Steam & condensate 1 - overview, glossary and water evaporation

Jul 28, 2015

All paper, board and tissue machines have steam and condensate (S&C) systems. In this two part series, We explain the terminology and working principles of a typical S&C system. First we'll start with why the S&C system is needed, then we'll look at basic terminology and water evaporation.

Why do we have S&C systems?

Stationary syphonThe purpose of a paper machine steam and condensate system is to:

  • Control steam pressures for optimum drying, maximum drying capacity, good runnability and excellent sheet quality (CD and MD moisture profiles).
  • Provide stable control over the entire operating range, including warm-up, grade changes and sheetbreaks.
  • Efficiently remove condensate from inside the dryers for maximum drying capacity and uniform cross direction dryer surface temperature profiles.
  • Remove air and non-condensables for rapid warm-up and uniform cross direction dryer surface temperature profiles.
  • Minimize steam use by returning all condensate and by efficient reuse of blow-through and flash steam.
  • Be easy to use and require minimum operator interaction.

S&C words to know

There are a number of examples of "technical terminology" used when describing steam and condensate systems that should be explained for ease of understanding:

Latent Heat: The heat required to change water to steam at boiling temperature. This heat is given up when steam is condensed.

Non-Condensables: Those gases which are present to a small degree in all steam, which do not condense to a liquid like steam. They usually consist of air, i.e., oxygen, nitrogen and carbon dioxide. An accumulation of these gases tends to lower the steam temperature and negatively affect drying.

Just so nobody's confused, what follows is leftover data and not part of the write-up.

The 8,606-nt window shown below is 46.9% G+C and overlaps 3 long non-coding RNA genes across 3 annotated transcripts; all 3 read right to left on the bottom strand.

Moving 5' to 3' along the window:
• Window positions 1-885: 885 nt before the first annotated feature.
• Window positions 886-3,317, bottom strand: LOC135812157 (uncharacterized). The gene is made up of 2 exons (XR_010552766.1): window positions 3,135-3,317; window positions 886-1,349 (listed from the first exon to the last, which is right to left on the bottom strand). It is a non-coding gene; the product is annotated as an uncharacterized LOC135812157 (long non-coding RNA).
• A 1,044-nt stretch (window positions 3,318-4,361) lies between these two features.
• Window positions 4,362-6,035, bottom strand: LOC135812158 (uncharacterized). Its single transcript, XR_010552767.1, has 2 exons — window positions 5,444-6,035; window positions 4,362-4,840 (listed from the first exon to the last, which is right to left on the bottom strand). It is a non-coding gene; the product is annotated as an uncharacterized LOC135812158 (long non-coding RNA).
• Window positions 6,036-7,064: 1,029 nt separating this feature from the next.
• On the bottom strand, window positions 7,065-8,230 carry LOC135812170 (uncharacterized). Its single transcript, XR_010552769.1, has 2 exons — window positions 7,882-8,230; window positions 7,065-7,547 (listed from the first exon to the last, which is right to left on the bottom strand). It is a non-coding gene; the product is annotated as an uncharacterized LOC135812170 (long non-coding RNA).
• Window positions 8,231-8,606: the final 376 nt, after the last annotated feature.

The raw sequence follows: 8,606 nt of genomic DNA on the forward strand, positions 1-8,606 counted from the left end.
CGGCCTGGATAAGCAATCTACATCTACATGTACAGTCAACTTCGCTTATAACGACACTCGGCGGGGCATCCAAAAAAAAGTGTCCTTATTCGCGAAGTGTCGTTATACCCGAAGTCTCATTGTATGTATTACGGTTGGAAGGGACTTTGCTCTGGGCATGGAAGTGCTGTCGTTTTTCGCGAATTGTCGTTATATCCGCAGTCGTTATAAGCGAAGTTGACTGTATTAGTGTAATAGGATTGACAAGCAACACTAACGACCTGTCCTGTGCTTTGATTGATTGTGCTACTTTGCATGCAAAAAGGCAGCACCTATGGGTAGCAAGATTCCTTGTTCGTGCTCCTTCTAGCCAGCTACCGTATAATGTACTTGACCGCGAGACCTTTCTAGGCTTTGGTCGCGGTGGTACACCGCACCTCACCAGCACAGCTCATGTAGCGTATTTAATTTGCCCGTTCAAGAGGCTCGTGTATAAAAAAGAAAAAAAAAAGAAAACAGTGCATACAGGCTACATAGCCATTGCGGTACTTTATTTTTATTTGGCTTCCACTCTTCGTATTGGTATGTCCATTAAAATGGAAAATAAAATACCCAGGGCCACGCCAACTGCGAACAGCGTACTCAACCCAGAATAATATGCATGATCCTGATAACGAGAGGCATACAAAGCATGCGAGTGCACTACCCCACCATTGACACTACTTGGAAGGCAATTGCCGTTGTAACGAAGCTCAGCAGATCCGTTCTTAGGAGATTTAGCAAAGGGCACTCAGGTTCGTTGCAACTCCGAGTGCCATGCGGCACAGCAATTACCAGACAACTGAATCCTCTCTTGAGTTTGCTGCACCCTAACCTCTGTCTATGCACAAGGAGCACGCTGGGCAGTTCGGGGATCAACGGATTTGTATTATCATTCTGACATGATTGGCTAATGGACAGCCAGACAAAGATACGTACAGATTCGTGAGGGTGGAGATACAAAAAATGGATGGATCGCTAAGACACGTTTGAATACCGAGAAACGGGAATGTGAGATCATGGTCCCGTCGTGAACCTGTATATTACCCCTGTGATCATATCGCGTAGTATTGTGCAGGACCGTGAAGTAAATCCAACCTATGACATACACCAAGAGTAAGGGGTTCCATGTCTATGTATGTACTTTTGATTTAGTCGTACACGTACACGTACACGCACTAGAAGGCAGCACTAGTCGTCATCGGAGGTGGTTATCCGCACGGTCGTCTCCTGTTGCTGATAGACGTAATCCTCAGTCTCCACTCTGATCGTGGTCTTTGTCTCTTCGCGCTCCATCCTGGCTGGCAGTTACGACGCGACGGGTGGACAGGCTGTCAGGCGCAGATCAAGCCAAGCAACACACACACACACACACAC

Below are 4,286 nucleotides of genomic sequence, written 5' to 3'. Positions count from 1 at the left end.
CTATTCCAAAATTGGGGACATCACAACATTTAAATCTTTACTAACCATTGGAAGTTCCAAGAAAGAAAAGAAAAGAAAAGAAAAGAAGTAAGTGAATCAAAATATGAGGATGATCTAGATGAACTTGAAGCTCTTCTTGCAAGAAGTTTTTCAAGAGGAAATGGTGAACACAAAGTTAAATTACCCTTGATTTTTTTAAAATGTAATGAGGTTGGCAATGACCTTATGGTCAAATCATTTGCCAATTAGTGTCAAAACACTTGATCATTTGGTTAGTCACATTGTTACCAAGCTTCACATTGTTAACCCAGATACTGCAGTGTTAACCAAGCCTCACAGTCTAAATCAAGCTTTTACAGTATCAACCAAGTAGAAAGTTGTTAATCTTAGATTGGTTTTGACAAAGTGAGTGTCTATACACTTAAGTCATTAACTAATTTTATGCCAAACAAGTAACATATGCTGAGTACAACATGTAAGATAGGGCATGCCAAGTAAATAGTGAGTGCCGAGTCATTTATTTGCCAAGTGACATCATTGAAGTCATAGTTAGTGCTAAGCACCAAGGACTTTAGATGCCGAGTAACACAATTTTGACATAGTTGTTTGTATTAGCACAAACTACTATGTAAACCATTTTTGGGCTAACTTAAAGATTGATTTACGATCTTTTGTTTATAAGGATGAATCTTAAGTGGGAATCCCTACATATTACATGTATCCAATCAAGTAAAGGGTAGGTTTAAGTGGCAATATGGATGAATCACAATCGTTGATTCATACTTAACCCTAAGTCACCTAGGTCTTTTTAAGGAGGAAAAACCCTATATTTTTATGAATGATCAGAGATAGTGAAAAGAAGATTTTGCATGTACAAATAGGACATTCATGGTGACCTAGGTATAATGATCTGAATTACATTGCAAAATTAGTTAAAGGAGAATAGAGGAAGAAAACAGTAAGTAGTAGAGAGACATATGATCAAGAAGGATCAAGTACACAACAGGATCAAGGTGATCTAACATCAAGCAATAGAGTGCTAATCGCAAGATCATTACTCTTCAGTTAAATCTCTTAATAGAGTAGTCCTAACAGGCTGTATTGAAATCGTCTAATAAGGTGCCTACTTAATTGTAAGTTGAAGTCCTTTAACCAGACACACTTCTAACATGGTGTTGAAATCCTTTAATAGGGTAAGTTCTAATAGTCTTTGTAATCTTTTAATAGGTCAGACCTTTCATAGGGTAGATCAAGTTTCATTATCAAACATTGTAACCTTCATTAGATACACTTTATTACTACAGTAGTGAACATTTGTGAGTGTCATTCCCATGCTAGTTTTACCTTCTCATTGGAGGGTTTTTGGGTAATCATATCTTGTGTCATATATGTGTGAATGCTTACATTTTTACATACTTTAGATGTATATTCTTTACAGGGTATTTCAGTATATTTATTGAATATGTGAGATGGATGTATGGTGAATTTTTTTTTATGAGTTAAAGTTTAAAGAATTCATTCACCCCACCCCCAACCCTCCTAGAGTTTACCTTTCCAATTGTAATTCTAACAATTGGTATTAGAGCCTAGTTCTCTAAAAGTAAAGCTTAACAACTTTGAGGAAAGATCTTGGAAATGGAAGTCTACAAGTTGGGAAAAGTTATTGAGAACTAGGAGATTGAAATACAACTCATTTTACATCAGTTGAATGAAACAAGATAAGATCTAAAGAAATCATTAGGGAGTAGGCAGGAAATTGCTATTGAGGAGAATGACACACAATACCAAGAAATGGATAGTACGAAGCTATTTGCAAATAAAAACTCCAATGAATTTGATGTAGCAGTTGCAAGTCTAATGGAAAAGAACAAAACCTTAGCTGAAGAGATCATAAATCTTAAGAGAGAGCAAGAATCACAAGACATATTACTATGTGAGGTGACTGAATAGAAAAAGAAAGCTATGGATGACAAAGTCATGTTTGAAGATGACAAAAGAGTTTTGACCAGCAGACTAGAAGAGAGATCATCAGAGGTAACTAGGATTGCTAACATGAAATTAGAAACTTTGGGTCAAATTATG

Saturated Steam: Steam existing as 100 percent vapor that is at a temperature where any further heat removal will cause a portion of the vapor to condense to water.

Superheated Steam: Steam existing as 100 percent vapor which is at a temperature greater than the temperature of saturated steam.

Blow-Through Steam: Steam that is not condensed in the dryer and which blows through the syphon shoe and passes out of the dryers with the condensate.

Separator: A tank into which the blow-through steam and condensate from the dryers collects. The condensate settles to the bottom, and the steam leaves the top connections and is used for other steam sections or heating air or liquids.

Syphon: A pipe inside the dryer through which condensate is removed from the dryer. The pipe extends down close to the dryer shell to keep the condensate film as thin as possible. (Note example figure shown above.)

Condensate: The water that is formed when steam cools and condenses.

Differential Pressure: The difference in pressure between two points, for example, the difference in pressure between the steam header and condensate header in a dryer section.

Flashing: The process of condensate changing to steam when pressure on the condensate is reduced.

Water evaporation

The dryer section of the paper machine evaporates the water from the sheet that has not already been removed by the former and presses. The sheet enters the dryer section at approximately 60-65% water by weight. It is important that this percentage of water be kept as low as possible because an increase of 1% sheet entering moisture reduces the tonnage of paper dried by approximately 5%. The sheet leaves the dryer section at approximately 5% water by weight.

The dryer section evaporates a certain amount of water per ton of paper. The water vapor goes into the air being pulled from around the machine and the basement area into the dryer hood, and is exhausted to the atmosphere by the hood fans.

Next week's article will cover condensate behavior and heat transfer, as well as condensate removal.

For more information on maintaining your steam & condensate system in optimum working order, contact your Valmet representative.